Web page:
Don't be deceived by a brief lull in the foreclosure storm. With perhaps one in three American homeowners underwater on their mortgages, the steady stream of foreclosures isn't likely to end any time soon. Especially when the overall economy is this bad.
It's true that, from month to month, the number of foreclosures might go down a bit. But that is partly because the court systems in many states just can't keep up. Especially when those courts have themselves been hit with severe budget problems.
And then there is the problem of dubious banking practices. Consider the case of a married couple recently profiled in the Atlantic. Fred and Deana Dixon, of Massachusetts, sought to modify their home loan two years ago. Their lender was Wells Fargo, which of course is also a prominent player in the Minnesota mortgage market.
Wells Fargo led the Dixons to believe that a modification was possible. Officials from the bank told the couple to stop making regular payments and to provide various types of financial data. The Dixons did this and thought a viable modification process had been established.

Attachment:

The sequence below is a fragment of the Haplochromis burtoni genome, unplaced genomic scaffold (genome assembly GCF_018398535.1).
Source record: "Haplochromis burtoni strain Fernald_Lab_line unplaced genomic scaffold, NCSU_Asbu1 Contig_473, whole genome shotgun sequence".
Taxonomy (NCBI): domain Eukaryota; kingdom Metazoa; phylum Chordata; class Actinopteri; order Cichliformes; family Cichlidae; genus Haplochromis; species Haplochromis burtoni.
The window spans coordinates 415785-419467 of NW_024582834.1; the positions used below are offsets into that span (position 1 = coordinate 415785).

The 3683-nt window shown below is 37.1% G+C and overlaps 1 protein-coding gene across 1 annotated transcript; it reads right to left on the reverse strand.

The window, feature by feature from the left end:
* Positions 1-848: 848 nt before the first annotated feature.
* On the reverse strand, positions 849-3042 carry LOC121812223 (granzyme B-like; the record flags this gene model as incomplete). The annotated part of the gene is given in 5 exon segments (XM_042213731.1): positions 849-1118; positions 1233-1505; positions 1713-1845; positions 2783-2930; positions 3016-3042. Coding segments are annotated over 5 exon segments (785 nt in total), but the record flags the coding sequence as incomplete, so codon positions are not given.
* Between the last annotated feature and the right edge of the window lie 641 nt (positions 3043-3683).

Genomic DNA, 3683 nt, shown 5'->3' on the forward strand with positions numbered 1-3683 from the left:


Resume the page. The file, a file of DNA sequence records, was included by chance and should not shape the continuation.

Then, a year and a half later, the bank declared that the Dixons had defaulted and began foreclosure proceedings. The Dixons sued, seeking to stop the foreclosure. They argued that they had reasonably relied on Wells Fargo's statements that stopping payments was necessary in order to negotiate for a loan modification.
Wells Fargo tried to dismiss the case out of hand. But the U.S. district court has held that the Dixons must be allowed a chance to prove their case.
This ruling is a reminder that homeowners who are fighting foreclosure do have options.
Source: "Justice Foreclosed," The Atlantic, 7-25-11